Riccardo Varini started to take photographs in 1979 as a self-taught photographer. From his father – a sensitive and kind person – he inherited a love of nature and of everyday objects, but his passions would begin to transform into an artistic engagement after his encounter with the Master of “concept” photography, Luigi Ghirri.

From 1984 he started focussing on art photography, exploring its expressive potential.

In the search for his own personal language, one of Varini’s sources of inspiration was the art of painting. In particular, he adopted the use of rarefied colours and made it his own, with images of large, luminous spaces and small details, typical of Chiaristi painters.

A focus on paintings was a means to break away from the overcrowded photographs characteristic of American-style images of the 70s, and to steer the aesthetics of his photography towards a sober, timeless dimension.

Varini’s rarefied and poetic language, focussing on the interplay between nature and the human spirit, first took shape in his Silenzi (Silences), which would emerge as the most significant work in his artistic output. Born out of these cross-influences, the images in Silenzi are represented with the aim of fostering meditation rather than capturing spaces of reality.

Varini does not see his work as belonging to the profession of photographer in the ordinary sense of the term. The main focus of his interest is above all the poetic dimension and the depiction of atmospheres created by meticulously selected details.

In Ghirri’s work, Varini is especially drawn to a particular kind of slow photography, which in his own aesthetic style becomes a photography made up of full and empty spaces. He creates his works with images containing the kind of silence that helps to meditate, with scenes enveloped in a dimension of stretched and motionless time which give rise to his reflection on a fast, aseptic and overloaded world. In this way, he takes Ghirri’s teachings to extremes. At times he seems to evoke a Magrittian metaphysical space, which, blurring into the image, becomes hazy and impalpable.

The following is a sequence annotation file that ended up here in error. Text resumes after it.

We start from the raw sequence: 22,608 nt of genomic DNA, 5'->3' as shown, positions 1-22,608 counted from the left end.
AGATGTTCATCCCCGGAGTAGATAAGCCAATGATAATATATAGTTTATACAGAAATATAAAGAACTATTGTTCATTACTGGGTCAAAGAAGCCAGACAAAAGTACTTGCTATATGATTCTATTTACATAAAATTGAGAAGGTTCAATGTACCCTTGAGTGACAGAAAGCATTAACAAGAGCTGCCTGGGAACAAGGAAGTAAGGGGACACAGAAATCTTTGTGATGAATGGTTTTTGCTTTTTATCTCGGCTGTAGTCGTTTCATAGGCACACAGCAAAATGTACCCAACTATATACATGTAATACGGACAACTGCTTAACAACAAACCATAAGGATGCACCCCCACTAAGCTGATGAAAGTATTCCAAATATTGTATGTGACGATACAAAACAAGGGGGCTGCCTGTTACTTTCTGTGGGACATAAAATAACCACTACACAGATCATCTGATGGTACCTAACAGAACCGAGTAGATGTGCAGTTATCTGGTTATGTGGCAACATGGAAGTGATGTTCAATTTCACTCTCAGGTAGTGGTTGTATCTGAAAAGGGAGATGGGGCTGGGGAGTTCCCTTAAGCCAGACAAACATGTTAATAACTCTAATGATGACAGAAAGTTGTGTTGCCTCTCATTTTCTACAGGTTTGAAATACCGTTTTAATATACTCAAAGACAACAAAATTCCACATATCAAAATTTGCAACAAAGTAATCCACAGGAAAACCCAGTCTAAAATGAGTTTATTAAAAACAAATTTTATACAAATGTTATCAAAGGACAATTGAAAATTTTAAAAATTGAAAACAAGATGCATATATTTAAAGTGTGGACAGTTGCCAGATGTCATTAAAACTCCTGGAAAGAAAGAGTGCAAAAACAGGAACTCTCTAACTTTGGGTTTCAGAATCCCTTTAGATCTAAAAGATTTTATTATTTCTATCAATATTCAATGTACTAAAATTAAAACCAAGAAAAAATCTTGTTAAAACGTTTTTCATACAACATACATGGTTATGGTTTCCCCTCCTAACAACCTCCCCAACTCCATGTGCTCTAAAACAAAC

Varini’s photos represent the reality only on the surface, in actual fact they live for the pleasure of vision. They are images constructed through long waits – visions studied for a long time and composed not so much to amaze as to be simply contemplated. Perhaps to express one’s own and other people’s solitude. They are images with an idea of subtly meditated poetry rather than meditated images. This is why Varini does not put a title to his photographs. He wishes those who admire them to feel free to appropriate to themselves their individual meaning.

In his work for the series Stanze (Rooms) Varini’s point of departure is once again the pictorial language, and in particular Edward Hopper’s empty theatre. While in the light-flooded rooms the evanescence we perceive makes us feel lost in a kind of sacredness of the space, in the other – darker – rooms, the space in the image evokes 17th century Dutch paintings. Thus, the “waits” of Varini’s characters are more reminiscent of Rembrandt‘s or Vermeer ‘s paintings than Hopper‘s . But to Varini the physical quality of the room is not important in itself; he is mostly interested in the concept of “threshold”, namely the distance that allows one to contemplate silence and to imagine beyond the walls.

This “wait” is also found in his notturni (Night scenes), in each of which it feels as if something might happen at any moment. We speak about “Rooms”, but the city itself is one huge room. An empty room.
The photos are all printed by Varini himself on cotton paper, and the support he uses is the most effective in making his language sober and without reflections. Varini has transformed a “consumer” colour into a soft colour, which seems to evoke the “high-key” photography of the 1930s.

Since the aesthetics of Varini’s photography is rooted in painting, it is no coincidence that, like a painter, he prepares his models, determines the sources of light as if on a set and arranges the objects he places on the tables.

Riccardo Varini, by suggesting the extended duration of the images and the need for a slow gaze, just as slow as the timescales for creating his photographs and for a painting, will increasingly influence the current debate on photography and the idea of a more apparent ‘possible return of photography to its matrix’, namely painting – a matrix from which, ultimately, it has never completely broken away

(A. Quintavalle from the book Riccardo Varini edited by A. C. Quintavalle)

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